The par­tic­i­pants were then sat in dif­fer­ent rooms, one for the ‘learner’ (the ac­tor), where they were at­tached with elec­trodes, and one for the ‘teacher’, where they sat in front of a shock gen­er­a­tor with 30 switches rang­ing from 15 volts to 450 volts. They could hear each other but could not see each other Fi­nally, an ‘ex­per­i­menter’ (also an ac­tor in the study) wear­ing a lab coat sat be­hind the ‘teacher’.

Dur­ing the ses­sion, the ‘teacher’ (par­tic­i­pant who an­swered the ad for $4.50) gave the ‘learner’ word pairs, and then read four pos­si­ble choices. The ‘learner’ was to press a but­ton in­di­cat­ing their re­sponse. If the ‘learner’ an­swered in­cor­rectly, the ‘teacher’ was to ad­min­is­ter and elec­tric shock to the ‘learner’, with the volt­age in­creas­ing by 15-volt in­cre­ments for each in­cor­rect answer. Since the ‘learner’ was an ac­tor, they never ac­tu­ally re­ceived elec­tric shocks. To en­sure the ‘teacher’ knew what the shock felt like, be­fore the ses­sion be­gan, the ‘teacher’ was given a sam­ple elec­tric shock.

The ‘learner’ (ac­tor) pur­pose­fully gave wrong an­swers on pur­pose, in or­der to see how far the ‘teacher’ would go up the volt­age scale. Fur­ther, the ‘learner’ (ac­tor) would com­monly protest, shout, ask to leave, bang on the wall, and com­plain of heart prob­lems dur­ing the ex­per­i­ment. At the high­est volt­age level, the ‘learner’ would fall silent. If the ‘teacher’ ob­jected to ad­min­is­ter­ing higher volt­age shocks, the ‘ex­per­i­menter’ in the lab coat sit­ting be­hind the ‘teacher’ prod­ded them to con­tinue. Ex­am­ple prods in­cluded: please con­tinue, the ex­per­i­ment re­quires you to con­tinue, it is ab­so­lutely es­sen­tial that you con­tinue, and you have no other choice but to con­tinue.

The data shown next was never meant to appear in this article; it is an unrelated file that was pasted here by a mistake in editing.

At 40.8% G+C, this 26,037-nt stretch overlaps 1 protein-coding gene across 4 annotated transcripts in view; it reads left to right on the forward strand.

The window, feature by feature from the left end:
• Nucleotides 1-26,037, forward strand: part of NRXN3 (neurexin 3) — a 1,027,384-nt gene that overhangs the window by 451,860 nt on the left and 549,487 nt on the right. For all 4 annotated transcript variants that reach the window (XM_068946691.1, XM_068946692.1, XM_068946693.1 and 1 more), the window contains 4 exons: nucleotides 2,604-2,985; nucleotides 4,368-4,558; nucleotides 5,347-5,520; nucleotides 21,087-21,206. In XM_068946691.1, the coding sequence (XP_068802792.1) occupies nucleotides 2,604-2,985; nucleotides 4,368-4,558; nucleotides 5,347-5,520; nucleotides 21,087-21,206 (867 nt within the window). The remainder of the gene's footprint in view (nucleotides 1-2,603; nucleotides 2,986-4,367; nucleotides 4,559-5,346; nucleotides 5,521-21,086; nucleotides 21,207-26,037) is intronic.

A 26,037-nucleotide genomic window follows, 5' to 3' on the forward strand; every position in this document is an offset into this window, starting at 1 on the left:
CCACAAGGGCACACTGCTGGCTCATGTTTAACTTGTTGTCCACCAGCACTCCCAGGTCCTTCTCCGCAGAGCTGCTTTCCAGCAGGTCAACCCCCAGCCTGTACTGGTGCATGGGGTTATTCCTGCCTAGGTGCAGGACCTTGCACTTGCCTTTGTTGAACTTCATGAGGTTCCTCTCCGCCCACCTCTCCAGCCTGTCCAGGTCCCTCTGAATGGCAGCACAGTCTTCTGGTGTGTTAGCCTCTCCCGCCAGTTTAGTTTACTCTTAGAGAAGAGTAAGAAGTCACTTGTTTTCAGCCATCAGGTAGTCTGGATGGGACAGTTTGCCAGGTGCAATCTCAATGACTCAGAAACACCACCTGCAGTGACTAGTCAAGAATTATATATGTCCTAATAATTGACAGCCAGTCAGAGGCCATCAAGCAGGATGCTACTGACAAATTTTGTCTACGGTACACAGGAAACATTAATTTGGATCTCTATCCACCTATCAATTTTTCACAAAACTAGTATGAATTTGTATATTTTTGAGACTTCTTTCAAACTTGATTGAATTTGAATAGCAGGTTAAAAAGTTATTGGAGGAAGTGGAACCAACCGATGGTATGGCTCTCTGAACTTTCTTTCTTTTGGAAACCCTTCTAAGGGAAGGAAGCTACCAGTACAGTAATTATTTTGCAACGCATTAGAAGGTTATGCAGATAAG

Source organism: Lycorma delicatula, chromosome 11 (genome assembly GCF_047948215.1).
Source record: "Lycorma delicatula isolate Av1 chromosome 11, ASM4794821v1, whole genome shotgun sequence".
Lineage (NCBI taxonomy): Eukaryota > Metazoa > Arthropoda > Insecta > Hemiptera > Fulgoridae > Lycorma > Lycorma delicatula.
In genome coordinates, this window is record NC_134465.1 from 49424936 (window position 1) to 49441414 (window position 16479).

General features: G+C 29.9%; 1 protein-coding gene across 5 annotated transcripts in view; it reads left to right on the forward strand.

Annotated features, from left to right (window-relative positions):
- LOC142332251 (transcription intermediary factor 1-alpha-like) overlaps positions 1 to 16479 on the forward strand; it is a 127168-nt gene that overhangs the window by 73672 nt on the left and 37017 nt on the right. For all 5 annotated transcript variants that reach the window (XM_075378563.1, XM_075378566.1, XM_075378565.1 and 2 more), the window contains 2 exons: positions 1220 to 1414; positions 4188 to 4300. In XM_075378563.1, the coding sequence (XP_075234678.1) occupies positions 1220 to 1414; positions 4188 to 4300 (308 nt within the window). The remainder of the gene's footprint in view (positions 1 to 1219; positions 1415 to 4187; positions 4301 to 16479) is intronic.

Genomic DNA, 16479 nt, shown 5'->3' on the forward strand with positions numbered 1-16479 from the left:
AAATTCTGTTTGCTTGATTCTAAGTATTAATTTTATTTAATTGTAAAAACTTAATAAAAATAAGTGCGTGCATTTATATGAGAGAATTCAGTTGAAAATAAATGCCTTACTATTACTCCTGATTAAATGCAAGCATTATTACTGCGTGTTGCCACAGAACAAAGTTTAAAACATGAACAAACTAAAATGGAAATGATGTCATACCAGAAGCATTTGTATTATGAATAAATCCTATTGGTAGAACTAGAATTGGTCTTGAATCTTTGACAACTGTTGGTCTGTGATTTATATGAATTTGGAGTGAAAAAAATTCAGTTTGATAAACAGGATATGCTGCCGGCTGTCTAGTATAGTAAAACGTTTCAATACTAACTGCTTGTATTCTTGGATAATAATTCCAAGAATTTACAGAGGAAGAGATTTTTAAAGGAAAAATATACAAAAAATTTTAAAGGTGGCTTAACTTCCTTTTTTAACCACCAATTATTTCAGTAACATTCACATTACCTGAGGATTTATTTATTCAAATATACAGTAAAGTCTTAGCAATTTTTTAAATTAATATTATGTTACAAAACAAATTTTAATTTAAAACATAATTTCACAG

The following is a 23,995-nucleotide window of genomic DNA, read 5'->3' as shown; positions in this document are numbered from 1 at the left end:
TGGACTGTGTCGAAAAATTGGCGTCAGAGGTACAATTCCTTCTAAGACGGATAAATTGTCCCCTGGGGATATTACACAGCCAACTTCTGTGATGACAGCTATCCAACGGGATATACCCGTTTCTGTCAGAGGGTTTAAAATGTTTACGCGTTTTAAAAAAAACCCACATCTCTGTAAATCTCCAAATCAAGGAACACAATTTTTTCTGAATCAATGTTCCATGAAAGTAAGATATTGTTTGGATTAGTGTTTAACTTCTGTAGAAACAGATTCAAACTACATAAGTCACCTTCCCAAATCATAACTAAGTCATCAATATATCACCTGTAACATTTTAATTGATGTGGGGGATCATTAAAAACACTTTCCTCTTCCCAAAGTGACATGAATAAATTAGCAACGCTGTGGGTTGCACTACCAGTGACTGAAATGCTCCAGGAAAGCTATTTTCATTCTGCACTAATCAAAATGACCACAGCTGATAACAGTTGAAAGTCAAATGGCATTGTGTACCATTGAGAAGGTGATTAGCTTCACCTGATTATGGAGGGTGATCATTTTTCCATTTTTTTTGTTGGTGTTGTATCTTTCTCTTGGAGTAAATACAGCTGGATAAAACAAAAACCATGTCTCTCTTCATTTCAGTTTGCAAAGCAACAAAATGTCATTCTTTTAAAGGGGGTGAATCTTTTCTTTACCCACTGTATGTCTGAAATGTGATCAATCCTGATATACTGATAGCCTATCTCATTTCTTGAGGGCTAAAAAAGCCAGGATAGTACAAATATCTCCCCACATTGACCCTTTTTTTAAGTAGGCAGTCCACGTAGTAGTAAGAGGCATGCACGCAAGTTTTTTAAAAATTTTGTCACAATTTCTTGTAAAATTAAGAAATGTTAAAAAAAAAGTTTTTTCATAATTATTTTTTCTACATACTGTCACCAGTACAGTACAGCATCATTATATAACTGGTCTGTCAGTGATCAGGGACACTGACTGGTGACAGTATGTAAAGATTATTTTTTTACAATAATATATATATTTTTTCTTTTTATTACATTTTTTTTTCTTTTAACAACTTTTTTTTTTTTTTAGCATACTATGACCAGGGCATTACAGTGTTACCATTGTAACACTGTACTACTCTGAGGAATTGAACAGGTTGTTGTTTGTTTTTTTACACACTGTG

Be­fore the ac­tual ex­per­i­ment, when the de­sign was de­scribed to psy­chol­ogy stu­dents, psy­chi­a­trists, and Mil­gram’s col­leagues, most said the av­er­age per­son would stop at 135 volts, and not a sin­gle per­son would go to 450 volts. The ac­tual re­sults were very con­cern­ing – 65% of the par­tic­i­pants (teach­ers) con­tin­ued to 450 volts, and ev­ery­one went to 300 volts. The ‘teach­ers’ (par­tic­i­pants who an­swered the news­pa­per ad) were un­com­fort­able, and ex­hib­ited vary­ing de­grees of stress. There were many vari­a­tions of this study con­ducted, and most lead to sim­i­lar con­clu­sions.